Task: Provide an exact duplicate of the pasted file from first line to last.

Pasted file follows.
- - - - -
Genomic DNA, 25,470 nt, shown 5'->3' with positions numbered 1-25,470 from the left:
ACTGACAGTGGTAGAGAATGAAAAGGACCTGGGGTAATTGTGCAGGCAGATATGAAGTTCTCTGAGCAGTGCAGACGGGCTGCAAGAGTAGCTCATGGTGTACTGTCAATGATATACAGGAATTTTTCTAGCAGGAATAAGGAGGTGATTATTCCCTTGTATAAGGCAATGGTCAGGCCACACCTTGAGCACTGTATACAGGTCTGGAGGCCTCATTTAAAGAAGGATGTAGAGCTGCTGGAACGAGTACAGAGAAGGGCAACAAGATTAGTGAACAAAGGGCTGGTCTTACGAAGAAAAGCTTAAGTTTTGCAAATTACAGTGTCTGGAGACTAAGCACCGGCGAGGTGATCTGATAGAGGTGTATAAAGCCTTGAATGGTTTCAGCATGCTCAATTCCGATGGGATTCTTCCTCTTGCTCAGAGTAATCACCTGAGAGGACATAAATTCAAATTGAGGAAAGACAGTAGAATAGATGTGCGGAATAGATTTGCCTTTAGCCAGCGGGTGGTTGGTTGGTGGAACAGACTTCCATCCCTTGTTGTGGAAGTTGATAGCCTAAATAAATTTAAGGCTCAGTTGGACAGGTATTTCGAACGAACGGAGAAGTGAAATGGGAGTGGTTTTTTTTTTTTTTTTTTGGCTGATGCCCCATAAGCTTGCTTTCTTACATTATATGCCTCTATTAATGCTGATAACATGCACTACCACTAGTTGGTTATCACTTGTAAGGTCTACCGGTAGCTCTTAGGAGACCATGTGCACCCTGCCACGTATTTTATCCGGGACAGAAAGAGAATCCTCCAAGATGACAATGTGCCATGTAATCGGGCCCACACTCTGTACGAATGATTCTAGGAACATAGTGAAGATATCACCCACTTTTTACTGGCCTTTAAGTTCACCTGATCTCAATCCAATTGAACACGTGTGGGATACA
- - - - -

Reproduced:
Genomic DNA, 25,470 nt, shown 5'->3' with positions numbered 1-25,470 from the left:
ACTGACAGTGGTAGAGAATGAAAAGGACCTGGGGTAATTGTGCAGGCAGATATGAAGTTCTCTGAGCAGTGCAGACGGGCTGCAAGAGTAGCTCATGGTGTACTGTCAATGATATACAGGAATTTTTCTAGCAGGAATAAGGAGGTGATTATTCCCTTGTATAAGGCAATGGTCAGGCCACACCTTGAGCACTGTATACAGGTCTGGAGGCCTCATTTAAAGAAGGATGTAGAGCTGCTGGAACGAGTACAGAGAAGGGCAACAAGATTAGTGAACAAAGGGCTGGTCTTACGAAGAAAAGCTTAAGTTTTGCAAATTACAGTGTCTGGAGACTAAGCACCGGCGAGGTGATCTGATAGAGGTGTATAAAGCCTTGAATGGTTTCAGCATGCTCAATTCCGATGGGATTCTTCCTCTTGCTCAGAGTAATCACCTGAGAGGACATAAATTCAAATTGAGGAAAGACAGTAGAATAGATGTGCGGAATAGATTTGCCTTTAGCCAGCGGGTGGTTGGTTGGTGGAACAGACTTCCATCCCTTGTTGTGGAAGTTGATAGCCTAAATAAATTTAAGGCTCAGTTGGACAGGTATTTCGAACGAACGGAGAAGTGAAATGGGAGTGGTTTTTTTTTTTTTTTTTTGGCTGATGCCCCATAAGCTTGCTTTCTTACATTATATGCCTCTATTAATGCTGATAACATGCACTACCACTAGTTGGTTATCACTTGTAAGGTCTACCGGTAGCTCTTAGGAGACCATGTGCACCCTGCCACGTATTTTATCCGGGACAGAAAGAGAATCCTCCAAGATGACAATGTGCCATGTAATCGGGCCCACACTCTGTACGAATGATTCTAGGAACATAGTGAAGATATCACCCACTTTTTACTGGCCTTTAAGTTCACCTGATCTCAATCCAATTGAACACGTGTGGGATACA